Jim Leyland backtracks on Miguel Cabrera being in the best shape of his life

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You know, I’m beginning to think that you can’t necessarily take someone’s word for it when they say a player is in the best shape of his life.

For example, Jim Leyland said that of Miguel Cabrera while he still stunk of scotch the morning of his DUI arrest. Now, however, he’s saying that may not be the case:

“I’m getting Miguel Cabrera into baseball shape, and that’s my job as field manager,” Leyland said. “He can be either too light, or too heavy, and the secret is to get him at a perfect place.

“He’s a big man who needs weight, but not excess weight. He needs weight that will maintain his strength but not weight that makes him sluggish.”

Asked if Cabrera was in the process of shedding pounds, Leyland answered:

“That would be safe to say.”

Oh, and Leyland is not pleased with reporters asking him questions about Cabrera, saying when asked about Cabrera that, he’s “tired of people coming in here looking for (stuff).”  Except those parenthesis indicate that he didn’t say “stuff.”

And I agree wholeheartedly with Leyland. I mean, we have seen MVP-caliber first basemen abuse alcohol, drive drunk, threaten to burn down bars and ask police officers to kill them so many times at this point that it’s become a dog-bites-man kind of thing.

Nothing to see here reporters, move along!

Derek Jeter wants to get rid of the Marlins’ home run sculpture

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Derek Jeter, part-owner of the Marlins, met with Miami-Dade County mayor Carlos Gimenez on Tuesday afternoon at Marlins Park, Douglas Hanks of the Miami Herald reports. They discussed potentially removing the home run sculpture from the ballpark, something that has been on Jeter’s to-do list since he took over.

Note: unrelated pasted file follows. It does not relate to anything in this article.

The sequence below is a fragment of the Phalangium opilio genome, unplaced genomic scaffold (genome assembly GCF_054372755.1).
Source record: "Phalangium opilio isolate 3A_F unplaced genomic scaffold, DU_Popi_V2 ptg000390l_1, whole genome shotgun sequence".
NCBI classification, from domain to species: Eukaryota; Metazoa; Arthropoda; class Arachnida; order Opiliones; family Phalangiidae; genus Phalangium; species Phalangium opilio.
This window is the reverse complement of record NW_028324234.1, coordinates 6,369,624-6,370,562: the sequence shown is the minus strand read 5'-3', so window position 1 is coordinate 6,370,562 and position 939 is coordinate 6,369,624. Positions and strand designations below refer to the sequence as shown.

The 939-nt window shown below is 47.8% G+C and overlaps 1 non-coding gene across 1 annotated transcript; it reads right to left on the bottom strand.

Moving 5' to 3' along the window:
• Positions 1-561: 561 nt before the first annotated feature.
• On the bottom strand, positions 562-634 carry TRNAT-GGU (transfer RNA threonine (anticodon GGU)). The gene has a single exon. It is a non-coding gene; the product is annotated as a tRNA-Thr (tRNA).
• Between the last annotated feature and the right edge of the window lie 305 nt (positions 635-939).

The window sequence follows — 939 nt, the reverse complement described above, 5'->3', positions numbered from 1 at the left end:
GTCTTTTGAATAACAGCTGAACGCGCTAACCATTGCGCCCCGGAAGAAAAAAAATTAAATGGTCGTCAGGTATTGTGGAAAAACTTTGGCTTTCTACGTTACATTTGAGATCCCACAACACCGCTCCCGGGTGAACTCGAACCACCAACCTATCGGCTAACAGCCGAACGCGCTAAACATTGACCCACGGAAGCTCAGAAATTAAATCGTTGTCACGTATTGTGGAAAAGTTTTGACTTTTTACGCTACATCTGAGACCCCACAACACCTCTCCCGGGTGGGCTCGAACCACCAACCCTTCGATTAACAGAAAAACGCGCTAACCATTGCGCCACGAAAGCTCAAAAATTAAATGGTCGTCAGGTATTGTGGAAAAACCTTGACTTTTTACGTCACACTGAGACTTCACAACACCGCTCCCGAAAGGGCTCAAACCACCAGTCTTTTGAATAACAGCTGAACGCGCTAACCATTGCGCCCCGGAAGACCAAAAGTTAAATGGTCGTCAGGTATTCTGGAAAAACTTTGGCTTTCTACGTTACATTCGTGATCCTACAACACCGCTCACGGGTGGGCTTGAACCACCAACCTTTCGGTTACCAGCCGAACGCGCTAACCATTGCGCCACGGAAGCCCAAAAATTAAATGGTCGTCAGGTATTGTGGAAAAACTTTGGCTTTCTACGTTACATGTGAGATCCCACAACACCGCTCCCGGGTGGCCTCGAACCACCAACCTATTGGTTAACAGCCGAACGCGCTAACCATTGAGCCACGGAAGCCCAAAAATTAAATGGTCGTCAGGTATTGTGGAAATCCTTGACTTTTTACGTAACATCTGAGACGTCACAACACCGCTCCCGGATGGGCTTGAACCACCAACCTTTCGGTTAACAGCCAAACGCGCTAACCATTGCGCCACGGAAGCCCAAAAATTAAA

Gimenez said of the sculpture, “I just don’t think they’re all that crazy about it. I’m not a fan. We’re looking at it. … We’ll see if anything can be done.”

According to Hanks, the sculpture is public property because it was purchased as part of the Art in Public Places program, which requires art to be installed for the public in county-owned buildings. Michael Spring, the cultural chief for Miami-Dade who was present with Jeter and Gimenez on Tuesday, had previously said that the sculpture was “not moveable” and was “permanently installed” because it was designed “specifically” for Marlins Park. On Tuesday, Spring said, “Anything is possible. But it is pretty complicated. And I wanted the mayor and the Marlins to understand how complicated it really was. We got a good look at it today, and they saw how big it was. There’s hydraulics, there’s plumbing, there’s electricity.”

With Jeter having traded Giancarlo Stanton, Marcell Ozuna, and Dee Gordon this offseason, the home run sculpture is arguably one of the last remaining interesting things about the Marlins in 2018. Naturally, he wants to get rid of it.